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January 19, 2018

CRISPR Activation of Single Genes Turns Skin Cells to Stem Cells

  • A new way of inducing pluripotency has been demonstrated by scientists based at the Gladstone Institutes. Rather than fuss with the usual transcription factors or drug-like chemicals, the Gladstone scientists, led by Sheng Ding, Ph.D., used CRISPR activation (CRISPRa). This technique, which incorporates a modified form of CRISPR gene-editing systems Cas9 enzyme, allowed Dr. Ding and colleagues to target and epigenetically remodel specific genomic locations: the Oct4 and Sox2 genes.

    Remodeling either gene, the scientists discovered, turned skin cells from mice into stem cells. Detailed findings appeared January 19 in the journal Cell Stem Cell, in an article entitled “CRISPR-Based Chromatin Remodeling of the Endogenous Oct4 or Sox2 Locus Enables Reprogramming to Pluripotency.”

    “...single-locus targeting of Sox2 was sufficient to remodel and activate Sox2, which was followed by the induction of other pluripotent genes and establishment of the pluripotency network,” wrote the article’s authors. “...targeted manipulation of histone acetylation at the Oct4 gene locus could also initiate reprogramming.”

    CRISPRa systems incorporate a “dead” cutting enzyme and are fused to transcriptional activators. Such systems, the authors of the current study noted, were used to examine the activation of endogenous pluripotent genes in previous studies. In these studies, no induced pluripotent stem cells (iPSCs) were established.

    Dr. Ding and colleagues reported that they had better results with their CRISPRa systems—the dCas9-SunTag-VP system and the dCas9-SunTag-p300core system—both of which are optimized versions of the SunTag reprogramming system. “Our results show that the epigenetic remodeling of Oct4 promoter and enhancer, either through VP64 or p300core, is sufficient to trigger reprogramming toward pluripotency,” the authors of the Cell Stem Cell article noted.

    “Simultaneous remodeling of the Oct4 promoter and enhancer also triggered reprogramming,” the authors indicated. “Authentic pluripotent cell lines were established in both cases.” The authors added that their CRISPRa approach not only generates iPSCs but also sheds light on the mechanisms of cellular reprogramming. They assert that their reprogramming strategy should also work in the generation of other cell types and in other model systems, such as human cells.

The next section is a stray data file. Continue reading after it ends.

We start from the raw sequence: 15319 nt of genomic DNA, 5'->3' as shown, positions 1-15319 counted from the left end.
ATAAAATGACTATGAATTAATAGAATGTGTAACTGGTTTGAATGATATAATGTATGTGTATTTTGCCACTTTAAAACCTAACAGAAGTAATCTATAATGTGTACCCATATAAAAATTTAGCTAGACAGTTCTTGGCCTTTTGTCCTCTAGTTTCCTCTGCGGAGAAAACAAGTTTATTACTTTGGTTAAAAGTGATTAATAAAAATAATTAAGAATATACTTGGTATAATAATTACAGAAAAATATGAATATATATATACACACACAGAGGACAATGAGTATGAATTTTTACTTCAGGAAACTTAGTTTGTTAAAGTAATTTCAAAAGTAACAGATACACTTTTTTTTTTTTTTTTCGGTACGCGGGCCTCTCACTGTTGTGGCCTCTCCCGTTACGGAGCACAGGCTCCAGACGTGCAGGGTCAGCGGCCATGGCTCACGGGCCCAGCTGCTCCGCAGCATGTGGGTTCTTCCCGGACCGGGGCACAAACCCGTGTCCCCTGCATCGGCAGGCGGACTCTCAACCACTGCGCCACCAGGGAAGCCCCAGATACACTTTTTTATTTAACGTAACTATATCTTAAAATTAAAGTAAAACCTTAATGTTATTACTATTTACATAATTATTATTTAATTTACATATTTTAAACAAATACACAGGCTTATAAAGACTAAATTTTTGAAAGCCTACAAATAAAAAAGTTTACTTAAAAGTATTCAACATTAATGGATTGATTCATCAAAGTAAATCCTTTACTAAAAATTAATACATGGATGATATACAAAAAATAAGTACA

"This is a new way to make iPSCs that is fundamentally different from how they've been created before," said Dr. Ding. "At the beginning of the study, we didn't think this would work, but we wanted to at least try to answer the question: Can you reprogram a cell just by unlocking a specific location of the genome? And the answer is yes."

    When pluripotency is induced with reprogramming factors, four such factors are usually deployed. What's more, one transcription factor typically targets thousands of genomic locations in the cell and changes gene expression at each location.

    "Having different options to make iPSCs will be useful when scientists encounter challenges or difficulties with one approach," remarked Dr. Ding. "Our approach could lead to a simpler method of creating iPSCs or could be used to directly reprogram skin cells into other cell types, such as heart cells or brain cells."

    "The fact that modulating one site is sufficient is very surprising," he said. "Now, we want to understand how this whole process spreads from a single location to the entire genome."

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